I would like to know what's the origin of the word skinflint.

When you lookup skinflint in a dictionary you will find a definition like the following:

A penurious person; a miser; a person who is stingy with money; a penny-pincher.

I can easily imagine what a penny-pincher literally describes but what's the image or action a skinflint is derived from?

I found on etymonline.com the following description:

slang; literally "kind of person who would skin a flint to save or gain something"

But it's still unclear to me.

Has it to do with the knapping off flint flakes or the scraping of animal skins with a flint?

  • In this video the origin is explained as to "use the flint so many times that it becomes as thin as skin". That sounds reasonable. – wp78de Jan 4 '18 at 4:20

Skinflint is an old expression, probably from thieves slang, whose meaning suggested the idea that one would even skin a flint to save something of it.

The noun skinflint, which denotes a niggardly person, is first recorded in A New Dictionary of the Terms Ancient and Modern of the Canting Crew (London, 1699), by “B. E. Gent.”:

  • Skin-flint, a griping, sharping, close-fisted Fellow.

It is from the hyperbolical phrase to skin a flint, denoting excessive meanness or the willingness to go to extreme lengths to save or gain something.

This is comparable to the French phrase tondre un œuf (to shave an egg), which used to be tondre sur un œuf (to shave on an egg); Randle Cotgrave defined it in A Dictionarie of the French and English Tongues (1611):

Tondre sur vn oeuf. To accuse truth of falsehood, charge vertue with vice, find a fault where there is none; also, to make a commoditie of any thing, how bare soeuer it be; whence, Ils trouveront à tondre sur vn oeuf (= They will find [something] to shave on an egg).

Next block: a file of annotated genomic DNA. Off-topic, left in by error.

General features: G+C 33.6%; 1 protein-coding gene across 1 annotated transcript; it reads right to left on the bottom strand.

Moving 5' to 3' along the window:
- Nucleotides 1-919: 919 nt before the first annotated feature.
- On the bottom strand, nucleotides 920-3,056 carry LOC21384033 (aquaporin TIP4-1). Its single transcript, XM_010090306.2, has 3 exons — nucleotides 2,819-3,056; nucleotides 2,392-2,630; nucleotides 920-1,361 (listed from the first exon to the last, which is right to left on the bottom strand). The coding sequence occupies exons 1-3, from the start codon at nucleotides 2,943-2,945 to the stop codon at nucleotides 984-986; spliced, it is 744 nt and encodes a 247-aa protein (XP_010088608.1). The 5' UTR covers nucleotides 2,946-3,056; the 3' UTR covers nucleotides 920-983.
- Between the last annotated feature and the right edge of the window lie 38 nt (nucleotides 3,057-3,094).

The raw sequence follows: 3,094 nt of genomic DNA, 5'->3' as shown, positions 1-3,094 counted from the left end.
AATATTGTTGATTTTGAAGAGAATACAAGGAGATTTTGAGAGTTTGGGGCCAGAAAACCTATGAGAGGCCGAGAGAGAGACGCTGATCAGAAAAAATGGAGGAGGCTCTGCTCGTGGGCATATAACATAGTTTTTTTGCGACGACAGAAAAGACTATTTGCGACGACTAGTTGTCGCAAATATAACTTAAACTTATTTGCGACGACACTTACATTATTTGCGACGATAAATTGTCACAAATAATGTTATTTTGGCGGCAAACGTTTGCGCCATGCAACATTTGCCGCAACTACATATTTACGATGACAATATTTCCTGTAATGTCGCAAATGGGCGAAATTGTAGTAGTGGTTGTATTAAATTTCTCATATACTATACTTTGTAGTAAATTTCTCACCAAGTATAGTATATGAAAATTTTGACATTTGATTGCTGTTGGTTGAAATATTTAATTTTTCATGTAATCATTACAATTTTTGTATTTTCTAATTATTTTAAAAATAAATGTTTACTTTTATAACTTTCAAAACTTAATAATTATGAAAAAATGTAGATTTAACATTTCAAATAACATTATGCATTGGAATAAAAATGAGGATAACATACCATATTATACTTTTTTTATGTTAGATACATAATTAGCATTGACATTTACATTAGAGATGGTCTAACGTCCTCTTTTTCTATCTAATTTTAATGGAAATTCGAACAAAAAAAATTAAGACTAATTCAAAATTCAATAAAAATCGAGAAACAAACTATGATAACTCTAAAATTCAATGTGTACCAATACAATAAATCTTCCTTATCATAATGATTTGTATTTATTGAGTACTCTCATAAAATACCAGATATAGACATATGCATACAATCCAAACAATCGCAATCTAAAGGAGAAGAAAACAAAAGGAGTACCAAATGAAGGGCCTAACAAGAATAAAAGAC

The phrase to skin a flint is first recorded in one of the poems introducing the 1656 edition (London) of The Legend of Captain Jones. Relating His adventure to Sea: His first landing, and strange Combat with a mighty Bear.

This were but petty hardship, Jones was one

Would Skinne a Flint, and eat him when h’had done.


Lexicographer Craig M. Carver suggests that the idea skinning a flint may derive from riflemen:

The flint in skinflint is the hard stone used to spark fires when struck with iron or steel. Craig M. Carver, lexicographer and managing editor of the Dictionary of American Regional English writes about flint and its role in riflery, and how this inspired the word “skinflint”:

  • [The rifle] used a piece of flint held in a hammerlike device, or “cock.” When the trigger was pulled, the spring-loaded cock struck the flint against a steel plate… creating a shower of sparks. The flash of the priming powder in the pan just beneath the steel plate ignited the charge in the bore and fired the weapon... After repeated firings, the flint wore down. Most riflemen merely replaced the flint, but some penny-pinchers “skinned” or sharpened their flints with a knife.


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Additionally, in a modern context the word does not imply ill-temper or meanness (as some dictionaries may state).

Current usage of the word is more along the lines of someone who is habitually or foolishly cheap. e.g. Unwilling to spend a bit more money now, yet knowing it could be much more costly in terms of grief and/or expenses in the future.

"One who is very reluctant to spend money even when it is clearly in one's best interest."

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  • References would improve this answer. – Davo Apr 25 '19 at 17:17

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